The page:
- Posted by admin
- On 1st April 2017
Singing can act as a powerful form of therapy for those with dementia, helping with memory and recall, but also encouraging social interaction, movement and wellbeing
Music and singing have long been used as a means of therapy for people with dementia – and with good reason. Not only an enjoyable activity, singing provides an interactive experience for both those with dementia and their carers, offering an outlet for self-expression in a safe, supportive and sociable environment.
But more than that, singing offers powerful benefits when it comes to unlocking emotions, which in turn assists with memory recall. Indeed, songs appear to access areas of the brain that other forms of communication cannot.
Susan Garrett, a professional singer, has been so moved by the transformational nature of singing on the lives of those with dementia that she has set up Singing for Seniors (vocalvitality.com/singing-for-seniors), and now runs Singing & Reminiscence Activities in care homes.
‘Music is so important and enables people with dementia to interact when they can’t communicate in other ways,’ explains Susan. ‘Sometimes you’ll play a piece of music that will get them up dancing. Other times it might make them cry. You’re able to access parts of their brain that other forms of communication can’t.’
While training at Trinity College of Music, in London, Susan worked with various charities that provided live music in hospitals and care homes. While she valued the opportunity to perform, the experience instilled in her a passion for involving people in the singing themselves.
‘I was finding when I was doing the concerts that sometimes people would just start singing a completely different song, or stand up and join in, which was all fantastic,’ reveals Susan. ‘And I thought, that’s really what they want. It’s lovely for them to hear a professionally trained singer, but it’s more important for them to actually do the singing themselves and get involved with it.’
Susan has developed a variety of themed Singing & Reminiscence Programmes, and as well as going into care homes to lead these programmes, her Leader Course can train care staff to run the programmes themselves, so more people with dementia can benefit.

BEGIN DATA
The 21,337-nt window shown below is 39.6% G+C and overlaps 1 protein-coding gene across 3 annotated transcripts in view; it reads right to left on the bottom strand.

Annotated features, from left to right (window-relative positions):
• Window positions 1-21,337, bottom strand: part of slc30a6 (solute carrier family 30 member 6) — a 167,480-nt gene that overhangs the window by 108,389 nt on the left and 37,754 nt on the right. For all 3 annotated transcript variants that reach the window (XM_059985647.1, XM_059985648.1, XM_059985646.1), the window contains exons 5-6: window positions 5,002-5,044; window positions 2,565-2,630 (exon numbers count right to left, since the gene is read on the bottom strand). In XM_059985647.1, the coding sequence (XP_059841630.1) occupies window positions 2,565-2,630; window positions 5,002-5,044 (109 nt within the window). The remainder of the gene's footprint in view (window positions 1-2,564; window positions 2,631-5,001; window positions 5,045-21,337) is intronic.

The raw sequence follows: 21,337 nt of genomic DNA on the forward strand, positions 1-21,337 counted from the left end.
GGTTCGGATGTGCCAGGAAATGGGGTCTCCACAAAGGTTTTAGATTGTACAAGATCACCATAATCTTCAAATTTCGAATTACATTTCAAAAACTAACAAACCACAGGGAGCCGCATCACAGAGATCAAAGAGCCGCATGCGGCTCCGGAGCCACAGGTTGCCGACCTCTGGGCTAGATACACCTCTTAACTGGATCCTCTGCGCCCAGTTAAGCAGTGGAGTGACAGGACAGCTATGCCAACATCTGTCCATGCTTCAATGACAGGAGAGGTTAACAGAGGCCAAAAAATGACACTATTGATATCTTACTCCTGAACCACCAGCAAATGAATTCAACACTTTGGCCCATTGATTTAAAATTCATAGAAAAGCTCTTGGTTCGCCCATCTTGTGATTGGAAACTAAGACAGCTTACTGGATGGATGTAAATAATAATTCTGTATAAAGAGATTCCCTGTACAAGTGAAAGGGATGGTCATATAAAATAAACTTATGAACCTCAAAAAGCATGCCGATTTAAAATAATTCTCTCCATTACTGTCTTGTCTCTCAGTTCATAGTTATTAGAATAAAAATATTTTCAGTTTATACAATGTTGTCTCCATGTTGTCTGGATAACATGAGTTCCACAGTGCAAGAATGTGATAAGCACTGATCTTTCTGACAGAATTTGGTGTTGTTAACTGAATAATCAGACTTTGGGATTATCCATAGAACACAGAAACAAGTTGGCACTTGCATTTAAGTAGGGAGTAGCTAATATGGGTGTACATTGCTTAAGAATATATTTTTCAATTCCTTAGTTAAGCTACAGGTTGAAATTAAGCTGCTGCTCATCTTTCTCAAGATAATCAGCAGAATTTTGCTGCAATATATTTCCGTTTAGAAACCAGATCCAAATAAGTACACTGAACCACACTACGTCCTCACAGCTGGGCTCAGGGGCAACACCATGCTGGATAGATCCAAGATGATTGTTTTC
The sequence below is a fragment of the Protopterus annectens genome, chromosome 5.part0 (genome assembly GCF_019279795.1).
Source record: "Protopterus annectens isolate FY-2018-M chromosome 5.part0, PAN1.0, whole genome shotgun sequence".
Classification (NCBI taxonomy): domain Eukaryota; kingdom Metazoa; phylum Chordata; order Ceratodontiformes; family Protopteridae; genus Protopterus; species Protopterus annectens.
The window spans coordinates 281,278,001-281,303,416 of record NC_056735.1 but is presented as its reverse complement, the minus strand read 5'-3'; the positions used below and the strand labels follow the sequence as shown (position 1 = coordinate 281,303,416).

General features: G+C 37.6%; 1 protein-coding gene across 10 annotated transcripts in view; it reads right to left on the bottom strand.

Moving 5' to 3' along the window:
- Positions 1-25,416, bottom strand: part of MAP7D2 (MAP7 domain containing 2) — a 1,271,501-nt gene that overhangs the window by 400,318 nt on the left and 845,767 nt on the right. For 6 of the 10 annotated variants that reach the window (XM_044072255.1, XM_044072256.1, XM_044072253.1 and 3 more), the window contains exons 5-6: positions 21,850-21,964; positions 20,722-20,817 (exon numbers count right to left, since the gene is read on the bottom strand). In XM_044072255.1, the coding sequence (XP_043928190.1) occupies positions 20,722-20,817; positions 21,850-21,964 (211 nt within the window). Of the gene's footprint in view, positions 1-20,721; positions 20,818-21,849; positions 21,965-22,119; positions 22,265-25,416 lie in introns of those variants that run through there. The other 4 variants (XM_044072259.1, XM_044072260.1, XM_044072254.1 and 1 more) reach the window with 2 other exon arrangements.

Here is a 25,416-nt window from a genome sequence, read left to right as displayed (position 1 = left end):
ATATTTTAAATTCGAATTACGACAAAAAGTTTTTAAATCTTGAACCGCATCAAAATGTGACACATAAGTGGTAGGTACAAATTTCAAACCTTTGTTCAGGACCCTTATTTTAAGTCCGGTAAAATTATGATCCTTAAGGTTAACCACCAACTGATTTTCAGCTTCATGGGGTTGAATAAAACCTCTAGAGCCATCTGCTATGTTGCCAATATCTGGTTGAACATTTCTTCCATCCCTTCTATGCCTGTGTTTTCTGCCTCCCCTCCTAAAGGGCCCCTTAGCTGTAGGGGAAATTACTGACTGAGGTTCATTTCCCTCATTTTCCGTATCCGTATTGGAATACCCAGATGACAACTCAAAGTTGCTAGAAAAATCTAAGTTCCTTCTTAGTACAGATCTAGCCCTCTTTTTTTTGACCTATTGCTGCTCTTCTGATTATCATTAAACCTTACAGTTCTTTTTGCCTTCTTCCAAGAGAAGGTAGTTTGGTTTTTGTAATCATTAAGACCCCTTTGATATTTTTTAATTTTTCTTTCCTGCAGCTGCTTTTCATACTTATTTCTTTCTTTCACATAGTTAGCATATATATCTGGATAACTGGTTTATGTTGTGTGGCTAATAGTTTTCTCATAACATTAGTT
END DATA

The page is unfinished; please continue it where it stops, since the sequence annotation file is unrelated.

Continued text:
The programmes include a CD of specially selected songs recorded by a professional singer, in keys and speeds that are perfect for care home residents to sing along to, as well as large-print song books that are easy for elderly people to read. To accompany the CD, a Reminiscence Guide, packed with visual cues, helps people with dementia engage with the activity, as well as getting their memories flowing.
‘I like to put a variety of musical genres in each songbook, so that there’s something there that will appeal to the wide variety of people and age groups you get in care homes. There are songs from films, folk songs, The Beatles, Abba, a Christmas selection… it’s a real mixture.’
Movement and music
While singing and music are proven to improve the powers of recall in those with dementia, with research showing that musical memory survives relatively well, there are additional benefits for those who engage in musical sessions in care homes. Physical involvement in the sessions, for example shaking or banging percussion instruments, using props, or dancing is a great fun and interactive way to boost exercise. The combination of singing, movement and social interaction with others has a hugely beneficial impact on wellbeing, improving mood and reducing feelings of depression and loneliness.
‘We use different props, for example, scarves, to get participants moving their arms left and right, up and down,’ says Susan. ‘If they can get up to dance, we get them dancing, but if they can’t stand comfortably, we dance with them in their chairs. I always try to encourage whatever amount of movement they can manage – I think that’s a big part of getting them energised.’
The social aspect of singing, of course, benefits not just those with dementia but also family carers, providing a means of engagement which otherwise may be lost.
‘It’s really important for me to get everyone involved,’ explains Susan. ‘If I am facilitating a session, I encourage family members to get involved, so they can share in something together.’